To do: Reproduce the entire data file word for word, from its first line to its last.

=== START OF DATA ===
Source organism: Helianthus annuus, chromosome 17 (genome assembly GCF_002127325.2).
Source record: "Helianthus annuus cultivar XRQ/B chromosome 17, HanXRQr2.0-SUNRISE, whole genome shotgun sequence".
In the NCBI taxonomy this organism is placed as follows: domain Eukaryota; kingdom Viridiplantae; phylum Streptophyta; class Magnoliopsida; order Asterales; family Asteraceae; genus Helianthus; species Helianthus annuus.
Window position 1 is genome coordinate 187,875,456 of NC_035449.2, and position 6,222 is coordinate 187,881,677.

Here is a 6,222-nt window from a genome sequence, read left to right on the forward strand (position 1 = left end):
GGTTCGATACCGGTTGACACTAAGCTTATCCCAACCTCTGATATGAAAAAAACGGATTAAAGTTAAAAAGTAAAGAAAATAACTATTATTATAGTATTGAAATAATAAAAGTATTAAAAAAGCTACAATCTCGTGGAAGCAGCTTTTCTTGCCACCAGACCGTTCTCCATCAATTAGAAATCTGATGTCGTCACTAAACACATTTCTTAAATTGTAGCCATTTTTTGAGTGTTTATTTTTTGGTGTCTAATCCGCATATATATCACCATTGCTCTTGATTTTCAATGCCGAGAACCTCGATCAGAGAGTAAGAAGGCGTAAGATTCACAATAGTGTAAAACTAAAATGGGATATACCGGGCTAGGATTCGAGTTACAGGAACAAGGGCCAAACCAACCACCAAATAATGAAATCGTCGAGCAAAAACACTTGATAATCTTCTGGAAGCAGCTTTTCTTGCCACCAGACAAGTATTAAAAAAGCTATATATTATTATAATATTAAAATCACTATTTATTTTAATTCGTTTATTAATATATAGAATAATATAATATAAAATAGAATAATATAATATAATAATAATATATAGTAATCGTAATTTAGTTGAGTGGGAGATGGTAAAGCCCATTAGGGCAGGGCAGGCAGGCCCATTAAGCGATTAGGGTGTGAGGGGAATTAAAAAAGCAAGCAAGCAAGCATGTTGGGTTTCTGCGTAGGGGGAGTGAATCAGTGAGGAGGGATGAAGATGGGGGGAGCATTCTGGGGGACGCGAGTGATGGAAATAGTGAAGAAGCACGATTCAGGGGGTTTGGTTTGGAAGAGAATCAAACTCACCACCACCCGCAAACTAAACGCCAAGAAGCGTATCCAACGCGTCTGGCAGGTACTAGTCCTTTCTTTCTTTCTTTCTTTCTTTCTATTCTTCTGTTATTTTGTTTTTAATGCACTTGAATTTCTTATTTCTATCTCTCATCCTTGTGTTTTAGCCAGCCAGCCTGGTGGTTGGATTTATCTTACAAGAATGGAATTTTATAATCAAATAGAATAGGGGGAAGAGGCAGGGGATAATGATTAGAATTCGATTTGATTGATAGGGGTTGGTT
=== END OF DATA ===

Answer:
Source organism: Helianthus annuus, chromosome 17 (genome assembly GCF_002127325.2).
Source record: "Helianthus annuus cultivar XRQ/B chromosome 17, HanXRQr2.0-SUNRISE, whole genome shotgun sequence".
In the NCBI taxonomy this organism is placed as follows: domain Eukaryota; kingdom Viridiplantae; phylum Streptophyta; class Magnoliopsida; order Asterales; family Asteraceae; genus Helianthus; species Helianthus annuus.
Window position 1 is genome coordinate 187,875,456 of NC_035449.2, and position 6,222 is coordinate 187,881,677.

Here is a 6,222-nt window from a genome sequence, read left to right on the forward strand (position 1 = left end):
GGTTCGATACCGGTTGACACTAAGCTTATCCCAACCTCTGATATGAAAAAAACGGATTAAAGTTAAAAAGTAAAGAAAATAACTATTATTATAGTATTGAAATAATAAAAGTATTAAAAAAGCTACAATCTCGTGGAAGCAGCTTTTCTTGCCACCAGACCGTTCTCCATCAATTAGAAATCTGATGTCGTCACTAAACACATTTCTTAAATTGTAGCCATTTTTTGAGTGTTTATTTTTTGGTGTCTAATCCGCATATATATCACCATTGCTCTTGATTTTCAATGCCGAGAACCTCGATCAGAGAGTAAGAAGGCGTAAGATTCACAATAGTGTAAAACTAAAATGGGATATACCGGGCTAGGATTCGAGTTACAGGAACAAGGGCCAAACCAACCACCAAATAATGAAATCGTCGAGCAAAAACACTTGATAATCTTCTGGAAGCAGCTTTTCTTGCCACCAGACAAGTATTAAAAAAGCTATATATTATTATAATATTAAAATCACTATTTATTTTAATTCGTTTATTAATATATAGAATAATATAATATAAAATAGAATAATATAATATAATAATAATATATAGTAATCGTAATTTAGTTGAGTGGGAGATGGTAAAGCCCATTAGGGCAGGGCAGGCAGGCCCATTAAGCGATTAGGGTGTGAGGGGAATTAAAAAAGCAAGCAAGCAAGCATGTTGGGTTTCTGCGTAGGGGGAGTGAATCAGTGAGGAGGGATGAAGATGGGGGGAGCATTCTGGGGGACGCGAGTGATGGAAATAGTGAAGAAGCACGATTCAGGGGGTTTGGTTTGGAAGAGAATCAAACTCACCACCACCCGCAAACTAAACGCCAAGAAGCGTATCCAACGCGTCTGGCAGGTACTAGTCCTTTCTTTCTTTCTTTCTTTCTTTCTATTCTTCTGTTATTTTGTTTTTAATGCACTTGAATTTCTTATTTCTATCTCTCATCCTTGTGTTTTAGCCAGCCAGCCTGGTGGTTGGATTTATCTTACAAGAATGGAATTTTATAATCAAATAGAATAGGGGGAAGAGGCAGGGGATAATGATTAGAATTCGATTTGATTGATAGGGGTTGGTT